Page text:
Trevor Bell

Calshot

1970

Artist
Trevor Bell 1930–2017
Medium
Acrylic paint on canvas
Dimensions
Support: 1160 x 2140 x 57 mm
Collection
Tate
Acquisition
Presented by the artist 2011
Reference
T13396

Summary

Calshot 1970 is a large painting in acrylic paint on two shaped canvases which together make a triangular form. Bell developed a painting practice that combined the formalist rigour of much abstract painting of the 1960s with references to external sources: landscape and nature, as well as personal experiences. Building on paintings inspired by, and evocative of, the Cornish coast and the Yorkshire Dales (see, for example, Forces 1962, Tate T13393), in the mid- and late 1960s he began to use shaped canvases and to make paintings that consisted of more than a single support.

Calshot was made while Bell was teaching at Winchester School of Art and at that time he spent much of his time sailing on The Solent. It is one of several works named for places on the Hampshire coast, its triangular form being evocative of boat sails. Bell was one of a number of painters who had started making shaped canvases in the mid-1960s, along with such contemporaries as the American Frank Stella (born 1936), with whose work his paintings were favourably compared by the British painter and critic Patrick Heron (1920–1999). The shaped formats often reinforced the evocative function of the imagery, as well as extending the formal ambitions of Bell’s compositions. The sense of tautness that is essential in sailing interested Bell; it lies behind both the forms of the canvases in Calshot and the tension created by the close relationship of the two separate parts. ‘I love the dynamics of sailing’, he said, ‘and it has a lot to do with some of the energy that I try to find in my work … in the way forces act on each other … there’s space and movement’ (quoted in Knowles 2009, p.32).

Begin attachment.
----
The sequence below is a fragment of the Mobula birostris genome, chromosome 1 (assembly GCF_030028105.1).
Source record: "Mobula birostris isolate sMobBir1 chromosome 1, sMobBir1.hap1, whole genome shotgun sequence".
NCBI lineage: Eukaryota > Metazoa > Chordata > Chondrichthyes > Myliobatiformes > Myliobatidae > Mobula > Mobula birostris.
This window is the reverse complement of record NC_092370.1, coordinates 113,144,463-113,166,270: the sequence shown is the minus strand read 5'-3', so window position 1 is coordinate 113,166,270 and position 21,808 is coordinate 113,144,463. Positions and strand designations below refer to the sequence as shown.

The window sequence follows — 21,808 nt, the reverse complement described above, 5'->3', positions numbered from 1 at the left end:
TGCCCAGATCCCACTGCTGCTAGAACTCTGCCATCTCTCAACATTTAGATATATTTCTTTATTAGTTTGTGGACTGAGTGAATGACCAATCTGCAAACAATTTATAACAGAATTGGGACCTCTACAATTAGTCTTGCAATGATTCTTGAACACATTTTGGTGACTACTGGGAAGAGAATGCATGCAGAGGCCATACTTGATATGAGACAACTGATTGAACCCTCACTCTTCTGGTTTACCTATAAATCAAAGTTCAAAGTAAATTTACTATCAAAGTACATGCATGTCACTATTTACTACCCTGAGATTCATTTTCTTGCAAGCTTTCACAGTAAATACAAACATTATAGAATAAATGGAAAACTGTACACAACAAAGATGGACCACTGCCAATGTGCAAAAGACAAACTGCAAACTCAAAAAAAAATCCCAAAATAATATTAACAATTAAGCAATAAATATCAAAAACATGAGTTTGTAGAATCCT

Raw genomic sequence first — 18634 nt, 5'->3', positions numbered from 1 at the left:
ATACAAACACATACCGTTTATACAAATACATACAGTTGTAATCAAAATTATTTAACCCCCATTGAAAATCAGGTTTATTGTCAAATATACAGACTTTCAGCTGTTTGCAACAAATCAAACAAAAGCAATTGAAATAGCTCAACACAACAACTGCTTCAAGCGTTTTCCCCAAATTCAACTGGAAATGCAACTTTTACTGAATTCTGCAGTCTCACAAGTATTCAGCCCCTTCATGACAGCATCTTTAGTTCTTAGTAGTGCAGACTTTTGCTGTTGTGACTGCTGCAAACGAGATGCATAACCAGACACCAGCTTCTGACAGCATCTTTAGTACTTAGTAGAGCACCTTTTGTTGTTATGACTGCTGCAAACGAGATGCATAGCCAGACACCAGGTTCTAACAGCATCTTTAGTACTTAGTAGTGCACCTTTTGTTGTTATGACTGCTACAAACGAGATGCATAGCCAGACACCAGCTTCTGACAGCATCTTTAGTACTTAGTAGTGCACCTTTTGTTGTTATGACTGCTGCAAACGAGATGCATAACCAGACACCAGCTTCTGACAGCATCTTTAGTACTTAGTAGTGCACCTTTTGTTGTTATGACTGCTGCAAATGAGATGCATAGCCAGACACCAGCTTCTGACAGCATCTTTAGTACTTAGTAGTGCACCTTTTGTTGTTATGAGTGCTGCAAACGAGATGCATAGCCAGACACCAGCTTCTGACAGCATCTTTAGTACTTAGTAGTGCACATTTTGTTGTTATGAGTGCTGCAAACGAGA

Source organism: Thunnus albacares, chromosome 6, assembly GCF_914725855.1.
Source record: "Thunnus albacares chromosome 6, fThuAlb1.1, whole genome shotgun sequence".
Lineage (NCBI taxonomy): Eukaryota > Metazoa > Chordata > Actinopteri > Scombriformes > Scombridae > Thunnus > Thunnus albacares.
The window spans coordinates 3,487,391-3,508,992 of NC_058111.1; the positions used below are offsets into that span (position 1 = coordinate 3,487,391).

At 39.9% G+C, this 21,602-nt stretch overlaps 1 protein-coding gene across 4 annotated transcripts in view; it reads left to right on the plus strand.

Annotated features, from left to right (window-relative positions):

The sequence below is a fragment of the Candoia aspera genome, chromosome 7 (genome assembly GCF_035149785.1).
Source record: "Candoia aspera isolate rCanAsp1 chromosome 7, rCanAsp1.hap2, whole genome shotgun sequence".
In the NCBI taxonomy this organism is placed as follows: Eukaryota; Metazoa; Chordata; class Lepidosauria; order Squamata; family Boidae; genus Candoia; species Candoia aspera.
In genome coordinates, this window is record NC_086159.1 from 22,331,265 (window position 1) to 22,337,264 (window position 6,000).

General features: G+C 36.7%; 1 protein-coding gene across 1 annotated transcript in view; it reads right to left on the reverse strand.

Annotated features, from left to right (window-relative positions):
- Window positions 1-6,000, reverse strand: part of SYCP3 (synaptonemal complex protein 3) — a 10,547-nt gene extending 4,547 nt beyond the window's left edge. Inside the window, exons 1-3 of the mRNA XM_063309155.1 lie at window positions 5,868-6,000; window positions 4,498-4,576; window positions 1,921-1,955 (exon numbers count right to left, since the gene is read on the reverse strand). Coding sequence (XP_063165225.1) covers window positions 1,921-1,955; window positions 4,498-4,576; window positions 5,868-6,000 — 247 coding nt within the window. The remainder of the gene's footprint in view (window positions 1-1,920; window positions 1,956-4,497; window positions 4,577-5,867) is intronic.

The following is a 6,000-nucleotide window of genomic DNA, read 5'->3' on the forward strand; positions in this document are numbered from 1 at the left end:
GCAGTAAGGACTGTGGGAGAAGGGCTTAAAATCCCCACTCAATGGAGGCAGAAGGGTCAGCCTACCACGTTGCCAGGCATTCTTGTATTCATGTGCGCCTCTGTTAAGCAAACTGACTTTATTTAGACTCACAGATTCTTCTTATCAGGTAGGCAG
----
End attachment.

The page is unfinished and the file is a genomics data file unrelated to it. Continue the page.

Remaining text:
With works like Calshot, Bell also sought to bring the wall into the painting. In a manner that anticipates his later work, the edges of each canvas that are in close conjunction are undercut and painted with strong colour so that the colour (red in this case) reflects off the wall.

Further reading
Allys Palladino-Craig (ed.), Trevor Bell: A British Painter in America, Tallahassee 2003.
Elizabeth Knowles (ed.), Trevor Bell, Bristol 2009.

Chris Stephens
March 2011

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